Research projects

A randomised, controlled, final stage evaluation of the beyondblue depression training program for professional carers

Principal Researchers

Associate Professor David Mellora, Dr Tanya Davisona, Professor Marita McCabea, Dr Kuruvilla Georgeb, Dr Gery Kartantzasa

Institution

a School of Psychology, Deakin University

b Aged Persons’ Mental Health, Eastern Health

Funding

$92,833

Award Type

beyondblue Victorian Centre of Excellence

Project completion year

2009

Project brief

The program was developed in response to previous findings that the recognition rate for late-life depression among aged care recipients is poor.  Poor recognition is associated with a lack of formal training for carers in understanding and responding to depression in their clients.

A pilot study showed that training in depression increases the knowledge and self-efficacy of professional carers working with depressed older people.  Following the pilot study, a randomised controlled trial was performed to determine whether the beyondblue Depression Training Program:

  • increased professional carers’ knowledge about late-life depression
  • improved their skills and self-efficacy in detecting depression among care recipients
  • improved communication with senior staff and medical professionals regarding carers’ observations and the mental health needs of care recipients. 

The participants were 244 professional carers working in either community (53 participants) or residential care (191 participants).  They were randomised to the training program or a waitlist group, which then received training after the original group.  A modified version of a questionnaire developed by McCabe, Davison and Mellor (2006) assessed carers’ knowledge about late-life depression, their self-efficacy in detecting signs of depression and their attitudes toward late-life depression before, immediately after and three months after the training period. 

For low-level carers (direct carers and patient care attendants), training consisted of four 90-minute sessions covering the nature of depression in the elderly, how to recognise indicators of depression in older adults, how to respond to care recipients with symptoms of depression and how to refer and manage people with depression on a day-to-day basis.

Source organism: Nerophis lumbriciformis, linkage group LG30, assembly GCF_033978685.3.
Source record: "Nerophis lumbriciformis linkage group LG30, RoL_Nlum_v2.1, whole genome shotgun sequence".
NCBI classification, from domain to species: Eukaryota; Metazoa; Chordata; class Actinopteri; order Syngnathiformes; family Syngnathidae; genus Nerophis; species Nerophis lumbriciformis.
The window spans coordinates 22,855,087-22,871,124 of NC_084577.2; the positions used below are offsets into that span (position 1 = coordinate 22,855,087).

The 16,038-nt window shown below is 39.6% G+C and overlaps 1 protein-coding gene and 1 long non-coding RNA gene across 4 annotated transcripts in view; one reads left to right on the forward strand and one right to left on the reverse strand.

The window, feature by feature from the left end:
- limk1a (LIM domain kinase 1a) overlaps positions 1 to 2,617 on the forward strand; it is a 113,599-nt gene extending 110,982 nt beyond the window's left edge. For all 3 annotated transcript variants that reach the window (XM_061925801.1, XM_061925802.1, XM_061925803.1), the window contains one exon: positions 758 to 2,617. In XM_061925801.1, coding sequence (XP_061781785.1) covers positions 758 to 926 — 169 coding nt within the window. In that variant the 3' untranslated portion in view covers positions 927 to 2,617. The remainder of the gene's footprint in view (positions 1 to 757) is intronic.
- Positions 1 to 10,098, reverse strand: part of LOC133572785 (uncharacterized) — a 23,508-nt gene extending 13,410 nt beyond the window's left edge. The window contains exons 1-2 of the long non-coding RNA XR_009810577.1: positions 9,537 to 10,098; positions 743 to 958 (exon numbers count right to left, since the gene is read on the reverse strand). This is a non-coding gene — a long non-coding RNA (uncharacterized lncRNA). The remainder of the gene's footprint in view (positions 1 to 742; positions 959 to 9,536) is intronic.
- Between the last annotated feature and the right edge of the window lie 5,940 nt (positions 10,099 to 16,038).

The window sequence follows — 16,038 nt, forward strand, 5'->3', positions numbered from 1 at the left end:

An advanced training program for high-level carers (registered nurses and care managers) consisted of two extra sessions and included training in the use of two validated screening tools, liaising with health professionals and implementing treatment strategies.

Key findings

The study found that the beyondblue Depression Training Program was effective in increasing carers’ knowledge of depression, improved self-efficacy in detecting depression, and was effective in reducing the barriers to care at both post-test and six-month follow-ups.

Direct carers and personal care assistants who completed the training program:

  • had a significant increase in knowledge about depression, which declined to below baseline at three months follow-up
  • had a significant increase in self-efficacy in working with depressed aged care recipients
  • had a significant reduction in negative attitudes towards depression
  • had a significant improvement in attitudes towards working with depressed aged care recipients.

Direct carers and personal care assistants who completed the training program had a non-significant increase in knowledge about depression, but this declined to below baseline at three months follow-up.

Care managers and registered nurses who completed the training program:

  • had a significant increase in knowledge about depression, which declined to below baseline at three months follow-up
  • had a significant increase in self-efficacy in conducting assessments and liaising with health professionals
  • had a significant reduction in negative attitudes towards depression
  • had no change in attitudes towards working with depressed aged care recipients.

There was a substantial drop-out rate over the course of the study.

Implications for policy, practice and further research

Training in depression leads to an initial increase in carers’ knowledge and self-efficacy, but these decline over time.  It is recommended that all professional carers working in aged care should receive training in depression and refresher training sessions.  Further research is required to determine whether this leads to better outcomes for depressed aged care recipients.

References

McCabe MP, Russ S, Mellor D, Davison TE and George K. 2008.  Effectiveness of a training program for carers to recognize depression among older people. International Journal of Geriatric Psychiatry. 23: 1290–1296.

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